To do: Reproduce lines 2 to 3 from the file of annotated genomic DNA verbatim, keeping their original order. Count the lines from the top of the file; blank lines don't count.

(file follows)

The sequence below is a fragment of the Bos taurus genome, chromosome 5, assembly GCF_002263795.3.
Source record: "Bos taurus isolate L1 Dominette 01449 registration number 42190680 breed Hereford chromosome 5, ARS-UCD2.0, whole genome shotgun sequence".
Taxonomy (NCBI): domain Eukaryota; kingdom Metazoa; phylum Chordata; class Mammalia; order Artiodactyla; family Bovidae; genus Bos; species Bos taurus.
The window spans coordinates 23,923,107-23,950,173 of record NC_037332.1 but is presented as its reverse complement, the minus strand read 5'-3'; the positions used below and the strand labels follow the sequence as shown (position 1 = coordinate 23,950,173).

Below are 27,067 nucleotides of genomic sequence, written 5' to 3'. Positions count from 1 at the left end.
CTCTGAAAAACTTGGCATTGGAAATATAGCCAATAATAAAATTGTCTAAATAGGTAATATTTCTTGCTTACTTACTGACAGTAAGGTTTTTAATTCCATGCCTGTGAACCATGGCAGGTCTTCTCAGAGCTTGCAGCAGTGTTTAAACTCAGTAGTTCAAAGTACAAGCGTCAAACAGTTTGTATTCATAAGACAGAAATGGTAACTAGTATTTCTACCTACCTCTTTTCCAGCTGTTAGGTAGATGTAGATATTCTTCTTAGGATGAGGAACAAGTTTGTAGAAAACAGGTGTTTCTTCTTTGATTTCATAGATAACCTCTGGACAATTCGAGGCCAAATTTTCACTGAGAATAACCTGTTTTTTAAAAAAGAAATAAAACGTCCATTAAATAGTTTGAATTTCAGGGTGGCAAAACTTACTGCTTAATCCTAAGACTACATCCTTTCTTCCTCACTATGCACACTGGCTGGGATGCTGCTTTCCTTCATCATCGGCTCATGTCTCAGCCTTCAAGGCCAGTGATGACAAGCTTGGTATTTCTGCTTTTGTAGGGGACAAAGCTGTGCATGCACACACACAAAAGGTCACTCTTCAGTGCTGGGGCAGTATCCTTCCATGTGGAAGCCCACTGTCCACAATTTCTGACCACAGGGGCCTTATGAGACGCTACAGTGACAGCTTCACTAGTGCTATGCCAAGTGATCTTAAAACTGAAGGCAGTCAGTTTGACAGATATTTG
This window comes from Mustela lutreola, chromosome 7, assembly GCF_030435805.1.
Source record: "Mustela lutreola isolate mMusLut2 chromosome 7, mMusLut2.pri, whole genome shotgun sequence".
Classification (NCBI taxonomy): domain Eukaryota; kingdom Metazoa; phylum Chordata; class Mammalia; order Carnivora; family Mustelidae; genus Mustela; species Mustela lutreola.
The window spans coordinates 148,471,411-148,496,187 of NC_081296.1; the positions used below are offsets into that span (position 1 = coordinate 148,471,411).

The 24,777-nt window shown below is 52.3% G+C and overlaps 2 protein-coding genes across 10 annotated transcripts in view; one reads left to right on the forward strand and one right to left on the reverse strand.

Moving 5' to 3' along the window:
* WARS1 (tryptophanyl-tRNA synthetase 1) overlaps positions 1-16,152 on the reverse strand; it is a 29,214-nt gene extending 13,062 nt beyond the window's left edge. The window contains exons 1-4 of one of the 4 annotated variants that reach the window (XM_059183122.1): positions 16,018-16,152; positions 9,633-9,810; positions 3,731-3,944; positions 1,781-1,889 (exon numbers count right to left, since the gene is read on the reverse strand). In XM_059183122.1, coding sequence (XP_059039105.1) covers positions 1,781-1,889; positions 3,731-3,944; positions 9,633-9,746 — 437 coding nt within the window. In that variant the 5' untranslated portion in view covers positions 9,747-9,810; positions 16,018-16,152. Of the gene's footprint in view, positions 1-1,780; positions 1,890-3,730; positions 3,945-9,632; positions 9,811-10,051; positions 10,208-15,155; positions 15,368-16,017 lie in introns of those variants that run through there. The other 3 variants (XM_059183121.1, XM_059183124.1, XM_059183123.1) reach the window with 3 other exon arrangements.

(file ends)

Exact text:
Source record: "Bos taurus isolate L1 Dominette 01449 registration number 42190680 breed Hereford chromosome 5, ARS-UCD2.0, whole genome shotgun sequence".
Taxonomy (NCBI): domain Eukaryota; kingdom Metazoa; phylum Chordata; class Mammalia; order Artiodactyla; family Bovidae; genus Bos; species Bos taurus.